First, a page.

Brian accuses me of having a used bookstore problem, and he’s absolutely correct. I am a bit of an addict.
While I was firmly a luddite pre-Brian, I have learned to embrace my smart TV, my iPhone, my Google drive, cable access to Turner Classic Movies, and the laptop on which I’m writing these words.
But I have not been able to embrace eBook technology. I don’t judge it – I can see the convenience of carrying a LOT of books on one teeny little device, and any technology that encourages reading is something I can get behind. But it’s not for me – I need to feel the book in my hand. And while new books can be lovely, used books have a history behind them.
I love reading the name written in the front cover, or, even better, a personalized stamp. I love finding makeshift bookmarks in used books – photographs, old receipts, business cards from international hotels. While I’m no rare book collector, I love finding books with a particularly obscure cover design.
I rely on different shops for different purposes – the Book Nook is great for loading up on a lot of cheap mass market paperbacks at once, whereas the Book Escape has a lot of hard to find trade paperbacks. Ukazoo is a great “all around” shop, and Second Edition buys your books for generous store credit.
What does this have to do with me starting a blog? As Elle Woods would say, “Oh, I have a point, I promise!” [screen grab withheld due to copyright infringement concerns – but hopefully you’re envisioning Elle in court with her pointer finger in the air looking up reassuringly at the Honorable Marina R. Bickford].
Brian and I were in Autumn Leaves used bookstore in Ithaca a few weeks ago, and it is a particular favorite of mine, although I can only visit every couple of years now. Lots of their fiction section is coming from professors’ personal and professional libraries, so it’s brilliantly curated. And I came across a book that I didn’t know existed: Sassafrass, Cypress & Indigo.
Now, I was well familiar with Ntozake Shange herself. I’ve read for colored girls who have considered suicide / when the rainbow is enuf multiple times (studied it in college even!). But I thought of her only as a playwright – I was ashamed not to know that she also wrote novels.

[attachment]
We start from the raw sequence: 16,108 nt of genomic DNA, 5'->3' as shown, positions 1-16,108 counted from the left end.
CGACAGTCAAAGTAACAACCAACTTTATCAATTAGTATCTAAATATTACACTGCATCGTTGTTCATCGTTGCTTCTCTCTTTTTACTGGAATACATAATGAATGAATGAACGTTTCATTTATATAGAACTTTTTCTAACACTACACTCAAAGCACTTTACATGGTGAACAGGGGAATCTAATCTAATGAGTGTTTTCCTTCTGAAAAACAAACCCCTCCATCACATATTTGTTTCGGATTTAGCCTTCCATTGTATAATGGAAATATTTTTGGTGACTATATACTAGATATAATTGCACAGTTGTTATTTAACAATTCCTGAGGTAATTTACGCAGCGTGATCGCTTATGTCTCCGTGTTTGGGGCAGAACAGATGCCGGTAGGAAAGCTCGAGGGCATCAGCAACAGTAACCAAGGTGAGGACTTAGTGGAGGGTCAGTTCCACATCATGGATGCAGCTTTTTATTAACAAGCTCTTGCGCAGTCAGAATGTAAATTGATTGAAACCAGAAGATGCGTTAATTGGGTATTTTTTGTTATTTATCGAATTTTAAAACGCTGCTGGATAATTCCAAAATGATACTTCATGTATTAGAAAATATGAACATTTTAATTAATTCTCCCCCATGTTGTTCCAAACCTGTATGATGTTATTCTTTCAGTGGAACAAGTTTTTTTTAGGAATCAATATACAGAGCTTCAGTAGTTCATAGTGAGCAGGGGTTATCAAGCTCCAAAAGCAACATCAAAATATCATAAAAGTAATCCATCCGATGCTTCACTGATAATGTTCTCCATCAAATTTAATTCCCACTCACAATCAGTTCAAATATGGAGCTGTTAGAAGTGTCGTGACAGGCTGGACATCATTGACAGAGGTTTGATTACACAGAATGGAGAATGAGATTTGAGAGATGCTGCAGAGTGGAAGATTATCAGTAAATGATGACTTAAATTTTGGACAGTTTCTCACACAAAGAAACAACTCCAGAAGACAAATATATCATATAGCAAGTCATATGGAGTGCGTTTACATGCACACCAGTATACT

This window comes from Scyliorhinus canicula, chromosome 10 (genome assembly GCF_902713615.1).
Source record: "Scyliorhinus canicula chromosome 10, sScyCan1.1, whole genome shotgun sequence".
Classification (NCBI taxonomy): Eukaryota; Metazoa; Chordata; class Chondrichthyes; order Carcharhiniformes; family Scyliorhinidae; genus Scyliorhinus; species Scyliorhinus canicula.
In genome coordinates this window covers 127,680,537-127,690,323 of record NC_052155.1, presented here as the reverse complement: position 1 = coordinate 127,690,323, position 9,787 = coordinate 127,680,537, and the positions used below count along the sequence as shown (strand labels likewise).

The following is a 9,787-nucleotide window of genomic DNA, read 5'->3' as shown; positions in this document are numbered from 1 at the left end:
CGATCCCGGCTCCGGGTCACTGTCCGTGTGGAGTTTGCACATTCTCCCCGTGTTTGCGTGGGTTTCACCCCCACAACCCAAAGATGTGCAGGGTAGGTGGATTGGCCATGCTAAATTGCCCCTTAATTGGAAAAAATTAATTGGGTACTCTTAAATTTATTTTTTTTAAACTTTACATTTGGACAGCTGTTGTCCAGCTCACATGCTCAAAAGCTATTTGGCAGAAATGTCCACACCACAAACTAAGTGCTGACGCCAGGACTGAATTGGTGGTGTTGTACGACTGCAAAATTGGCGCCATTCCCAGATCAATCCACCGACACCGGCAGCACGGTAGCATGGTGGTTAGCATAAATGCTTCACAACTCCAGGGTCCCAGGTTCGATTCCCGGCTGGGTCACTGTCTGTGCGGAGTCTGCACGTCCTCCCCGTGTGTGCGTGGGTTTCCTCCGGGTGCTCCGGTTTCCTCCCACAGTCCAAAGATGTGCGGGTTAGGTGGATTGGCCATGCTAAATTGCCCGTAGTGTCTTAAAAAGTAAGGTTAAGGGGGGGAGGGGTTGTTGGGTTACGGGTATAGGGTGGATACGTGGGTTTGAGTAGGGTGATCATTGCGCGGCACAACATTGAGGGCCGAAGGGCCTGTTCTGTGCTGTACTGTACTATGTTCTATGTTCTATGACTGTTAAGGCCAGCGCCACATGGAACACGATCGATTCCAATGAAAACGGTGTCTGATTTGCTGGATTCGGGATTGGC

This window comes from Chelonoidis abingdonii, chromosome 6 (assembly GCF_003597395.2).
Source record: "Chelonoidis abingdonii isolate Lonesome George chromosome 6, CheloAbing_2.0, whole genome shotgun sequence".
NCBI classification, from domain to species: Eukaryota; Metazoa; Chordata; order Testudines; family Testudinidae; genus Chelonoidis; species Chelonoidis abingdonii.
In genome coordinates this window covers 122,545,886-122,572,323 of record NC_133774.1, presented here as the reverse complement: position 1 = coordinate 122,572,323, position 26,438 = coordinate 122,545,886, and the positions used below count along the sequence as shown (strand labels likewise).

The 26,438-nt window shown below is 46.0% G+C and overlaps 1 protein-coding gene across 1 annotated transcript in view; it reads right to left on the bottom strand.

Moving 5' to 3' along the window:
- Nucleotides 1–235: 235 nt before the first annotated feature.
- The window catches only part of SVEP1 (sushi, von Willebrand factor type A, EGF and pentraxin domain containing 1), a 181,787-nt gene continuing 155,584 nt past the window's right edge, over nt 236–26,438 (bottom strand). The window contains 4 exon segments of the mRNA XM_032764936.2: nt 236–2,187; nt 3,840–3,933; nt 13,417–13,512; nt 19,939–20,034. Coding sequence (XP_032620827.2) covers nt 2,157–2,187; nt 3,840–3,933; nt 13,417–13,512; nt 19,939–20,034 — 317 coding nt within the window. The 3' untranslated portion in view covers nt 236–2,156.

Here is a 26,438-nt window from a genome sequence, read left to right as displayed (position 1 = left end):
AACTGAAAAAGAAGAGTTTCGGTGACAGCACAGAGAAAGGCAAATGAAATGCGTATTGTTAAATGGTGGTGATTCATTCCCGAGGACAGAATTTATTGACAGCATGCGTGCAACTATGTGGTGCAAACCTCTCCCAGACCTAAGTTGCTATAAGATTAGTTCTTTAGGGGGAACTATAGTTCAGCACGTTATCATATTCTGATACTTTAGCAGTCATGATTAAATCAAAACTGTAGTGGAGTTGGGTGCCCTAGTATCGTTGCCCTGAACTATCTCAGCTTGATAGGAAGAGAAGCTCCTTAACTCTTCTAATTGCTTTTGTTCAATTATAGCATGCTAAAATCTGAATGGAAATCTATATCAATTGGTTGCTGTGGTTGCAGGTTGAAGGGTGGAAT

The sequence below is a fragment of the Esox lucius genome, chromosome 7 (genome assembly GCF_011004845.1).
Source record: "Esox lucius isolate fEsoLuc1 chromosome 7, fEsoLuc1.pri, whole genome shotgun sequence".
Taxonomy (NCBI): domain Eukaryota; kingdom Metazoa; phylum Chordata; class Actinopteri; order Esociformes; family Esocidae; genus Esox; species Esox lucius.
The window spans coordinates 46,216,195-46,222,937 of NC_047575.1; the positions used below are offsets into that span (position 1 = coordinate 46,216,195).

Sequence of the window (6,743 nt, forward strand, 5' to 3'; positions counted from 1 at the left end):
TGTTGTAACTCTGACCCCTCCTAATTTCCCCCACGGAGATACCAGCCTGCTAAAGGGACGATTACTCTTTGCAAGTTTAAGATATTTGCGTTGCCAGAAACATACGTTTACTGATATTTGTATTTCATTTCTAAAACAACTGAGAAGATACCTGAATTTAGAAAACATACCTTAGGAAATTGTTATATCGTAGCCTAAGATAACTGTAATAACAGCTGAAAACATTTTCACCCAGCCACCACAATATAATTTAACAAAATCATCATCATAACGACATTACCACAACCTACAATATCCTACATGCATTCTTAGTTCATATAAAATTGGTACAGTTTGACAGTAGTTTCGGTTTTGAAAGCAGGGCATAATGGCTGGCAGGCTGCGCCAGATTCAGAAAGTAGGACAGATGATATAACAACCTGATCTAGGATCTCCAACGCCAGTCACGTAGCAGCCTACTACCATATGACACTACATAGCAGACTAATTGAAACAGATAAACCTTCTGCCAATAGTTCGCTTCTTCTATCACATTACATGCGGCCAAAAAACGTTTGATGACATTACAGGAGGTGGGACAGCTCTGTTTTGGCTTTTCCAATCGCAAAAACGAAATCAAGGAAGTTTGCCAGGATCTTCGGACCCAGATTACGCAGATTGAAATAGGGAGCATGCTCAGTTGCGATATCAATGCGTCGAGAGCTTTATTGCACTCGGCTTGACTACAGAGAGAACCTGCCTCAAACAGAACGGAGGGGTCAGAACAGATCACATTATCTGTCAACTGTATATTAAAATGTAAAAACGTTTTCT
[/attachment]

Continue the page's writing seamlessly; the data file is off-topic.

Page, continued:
Why did no one tell me this? I went to a women’s college and majored in English literature. I had gone through seemingly every book list of women writers, minority writers, and 20th century writers on http://www.listchallenge.com over the last couple of years. So how was I unfamiliar with Sassafrass, Cypress & Indigo?
Well, lists of essential books by African American writers tend to focus on nonfiction, and lists of essential novels by 20th century women tend to focus on white women, and when Shange finds herself on any list at all, it’s for colored girls that makes the list. Like Alice Walker’s The Color Purple or Zora Neale Hurston’s Their Eyes Were Watching God or Gloria Naylor’s The Women of Brewster Place, Shange is remembered for one singular work.
As I started thinking more about it, plenty of white women have trouble escaping the “one book” thing. Kate Chopin only wrote The Awakening, right? And Pearl S. Buck only wrote The Good Earth? Except, of course, I know they wrote more than that, and I’ve read more, by all the writers I’ve mentioned, except Shange.
I’ve spent my whole life learning about how women’s work and writing is suppressed, and yet I still always seem surprised by it when it happens. Because the quality of the work is not at issue here: Sassafrass, Cypress & Indigo, while admittedly light on plot, is beautifully written, and no lighter on plot than, say, The Catcher in the Rye.
So, I decided to start building a library specifically dedicated to 20th century women’s literature (primarily novels and short stories). Could I build a library of 300 books by women? What about 500? More than 500? How long would it take to build? And how much longer would it take to read? Would all of the books have the same standard of quality? Who gets to be in the canon is pretty contested space for us as it is, but I didn’t want to just throw any old book I could find written by a lady in there.
For the last 10 years or so, I have been working my way through Feminista’s list of the 100 greatest books written by women in the 20th century (created around 2000 in response to Modern Library’s white-guy-heavy list), and I owned most of those books already.
I had also, without really realizing it, been reading and collecting books left off the list that probably should have been included, so I had a good foundation already. I did some late-night rearranging and dedicated the shelf in the living room to the project pretty much right away. I made a couple runs to some beloved used bookstores to fill some sparser shelves.
I arranged it chronologically, which may cause my actual librarian friends to break out in hives, but that’s how my brain works. I am pretty overwhelmingly visual, and I wanted to see how the century progressed over time and which writers were working more or less as contemporaries.
I ended up with 273 books on the shelf as a beginning. I’ve read about 150 of them, if Goodreads and my memory are to be believed. Not too bad.
So this blog will document my research as I decide what should be in the library, my used book store adventures as I hunt down what I’ve decided I want, and my thoughts as I read my way through what I’ve found. Will I keep it all? Will I reject books along the way? I imagine I will.
I’ll be interested in hearing what my friends think about my choices too – what am I missing? Whose work deserves to be remembered? And whose work doesn’t? Does anyone (really) have a free copy of To Kill a Mockingbird lying around that they want to toss my way, since evidently I borrowed my sister’s copy when I read it? And – most importantly – did I lend any of y’all The Bell Jar? Because it’s missing, and I’m concerned.